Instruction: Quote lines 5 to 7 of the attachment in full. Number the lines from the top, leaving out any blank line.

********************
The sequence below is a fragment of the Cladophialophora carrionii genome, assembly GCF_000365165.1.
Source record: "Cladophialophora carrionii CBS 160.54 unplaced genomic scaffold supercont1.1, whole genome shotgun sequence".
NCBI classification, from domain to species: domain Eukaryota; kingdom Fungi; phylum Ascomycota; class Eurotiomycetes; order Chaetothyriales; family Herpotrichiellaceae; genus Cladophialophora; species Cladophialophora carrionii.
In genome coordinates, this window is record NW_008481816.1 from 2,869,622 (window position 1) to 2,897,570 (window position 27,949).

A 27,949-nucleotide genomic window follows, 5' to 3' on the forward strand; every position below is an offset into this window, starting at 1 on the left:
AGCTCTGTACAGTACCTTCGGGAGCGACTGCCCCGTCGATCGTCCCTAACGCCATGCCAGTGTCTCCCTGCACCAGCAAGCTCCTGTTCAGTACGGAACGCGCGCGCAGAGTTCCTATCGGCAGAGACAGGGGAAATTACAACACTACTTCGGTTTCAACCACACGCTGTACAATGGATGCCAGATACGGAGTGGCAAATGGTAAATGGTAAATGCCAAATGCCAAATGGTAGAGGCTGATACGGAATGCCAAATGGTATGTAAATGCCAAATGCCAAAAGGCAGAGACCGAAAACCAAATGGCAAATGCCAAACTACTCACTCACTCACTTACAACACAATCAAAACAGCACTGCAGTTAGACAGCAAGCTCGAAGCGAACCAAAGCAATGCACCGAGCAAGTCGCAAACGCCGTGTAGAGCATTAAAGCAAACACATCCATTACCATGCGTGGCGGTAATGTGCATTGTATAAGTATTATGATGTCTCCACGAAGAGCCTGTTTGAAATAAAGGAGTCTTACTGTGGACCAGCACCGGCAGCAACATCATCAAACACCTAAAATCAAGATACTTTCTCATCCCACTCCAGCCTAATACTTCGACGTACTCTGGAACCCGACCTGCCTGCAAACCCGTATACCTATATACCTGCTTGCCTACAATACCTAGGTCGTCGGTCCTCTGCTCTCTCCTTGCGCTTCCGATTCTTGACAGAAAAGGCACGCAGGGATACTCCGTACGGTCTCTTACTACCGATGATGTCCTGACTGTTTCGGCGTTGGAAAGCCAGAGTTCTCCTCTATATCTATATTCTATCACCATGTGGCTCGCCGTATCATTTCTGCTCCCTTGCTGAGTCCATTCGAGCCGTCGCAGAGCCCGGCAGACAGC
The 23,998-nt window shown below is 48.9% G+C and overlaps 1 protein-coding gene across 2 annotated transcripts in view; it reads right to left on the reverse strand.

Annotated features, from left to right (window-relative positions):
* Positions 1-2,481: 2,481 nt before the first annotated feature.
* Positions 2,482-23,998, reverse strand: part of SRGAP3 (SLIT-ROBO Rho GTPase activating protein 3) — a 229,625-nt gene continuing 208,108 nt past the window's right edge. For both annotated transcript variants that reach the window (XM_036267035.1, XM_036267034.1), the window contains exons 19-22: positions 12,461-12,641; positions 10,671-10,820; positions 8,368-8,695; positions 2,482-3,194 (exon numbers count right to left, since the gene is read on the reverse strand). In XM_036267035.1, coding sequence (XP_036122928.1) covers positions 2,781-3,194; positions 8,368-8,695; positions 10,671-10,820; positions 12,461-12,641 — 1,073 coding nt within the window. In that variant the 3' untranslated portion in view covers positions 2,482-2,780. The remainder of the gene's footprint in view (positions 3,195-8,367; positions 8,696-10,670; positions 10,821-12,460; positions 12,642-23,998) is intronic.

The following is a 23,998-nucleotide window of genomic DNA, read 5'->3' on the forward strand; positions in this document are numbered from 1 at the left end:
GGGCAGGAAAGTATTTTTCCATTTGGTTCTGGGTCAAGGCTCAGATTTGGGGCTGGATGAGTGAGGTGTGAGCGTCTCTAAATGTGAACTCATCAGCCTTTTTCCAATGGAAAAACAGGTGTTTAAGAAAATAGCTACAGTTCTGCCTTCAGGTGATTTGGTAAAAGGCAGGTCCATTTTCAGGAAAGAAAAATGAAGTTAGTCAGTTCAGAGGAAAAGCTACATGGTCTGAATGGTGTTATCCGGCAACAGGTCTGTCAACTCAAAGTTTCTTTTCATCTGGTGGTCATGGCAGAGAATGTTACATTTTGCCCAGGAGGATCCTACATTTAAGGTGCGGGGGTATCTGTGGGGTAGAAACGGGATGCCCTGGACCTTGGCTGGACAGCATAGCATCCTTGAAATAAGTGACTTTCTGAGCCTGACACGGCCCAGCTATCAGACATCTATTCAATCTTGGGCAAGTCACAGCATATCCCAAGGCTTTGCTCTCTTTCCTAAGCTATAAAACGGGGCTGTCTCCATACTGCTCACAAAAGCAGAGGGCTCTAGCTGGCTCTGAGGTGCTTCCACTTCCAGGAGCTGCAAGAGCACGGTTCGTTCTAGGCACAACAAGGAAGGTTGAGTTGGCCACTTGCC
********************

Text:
A 27,949-nucleotide genomic window follows, 5' to 3' on the forward strand; every position below is an offset into this window, starting at 1 on the left:
AGCTCTGTACAGTACCTTCGGGAGCGACTGCCCCGTCGATCGTCCCTAACGCCATGCCAGTGTCTCCCTGCACCAGCAAGCTCCTGTTCAGTACGGAACGCGCGCGCAGAGTTCCTATCGGCAGAGACAGGGGAAATTACAACACTACTTCGGTTTCAACCACACGCTGTACAATGGATGCCAGATACGGAGTGGCAAATGGTAAATGGTAAATGCCAAATGCCAAATGGTAGAGGCTGATACGGAATGCCAAATGGTATGTAAATGCCAAATGCCAAAAGGCAGAGACCGAAAACCAAATGGCAAATGCCAAACTACTCACTCACTCACTTACAACACAATCAAAACAGCACTGCAGTTAGACAGCAAGCTCGAAGCGAACCAAAGCAATGCACCGAGCAAGTCGCAAACGCCGTGTAGAGCATTAAAGCAAACACATCCATTACCATGCGTGGCGGTAATGTGCATTGTATAAGTATTATGATGTCTCCACGAAGAGCCTGTTTGAAATAAAGGAGTCTTACTGTGGACCAGCACCGGCAGCAACATCATCAAACACCTAAAATCAAGATACTTTCTCATCCCACTCCAGCCTAATACTTCGACGTACTCTGGAACCCGACCTGCCTGCAAACCCGTATACCTATATACCTGCTTGCCTACAATACCTAGGTCGTCGGTCCTCTGCTCTCTCCTTGCGCTTCCGATTCTTGACAGAAAAGGCACGCAGGGATACTCCGTACGGTCTCTTACTACCGATGATGTCCTGACTGTTTCGGCGTTGGAAAGCCAGAGTTCTCCTCTATATCTATATTCTATCACCATGTGGCTCGCCGTATCATTTCTGCTCCCTTGCTGAGTCCATTCGAGCCGTCGCAGAGCCCGGCAGACAGC
The 23,998-nt window shown below is 48.9% G+C and overlaps 1 protein-coding gene across 2 annotated transcripts in view; it reads right to left on the reverse strand.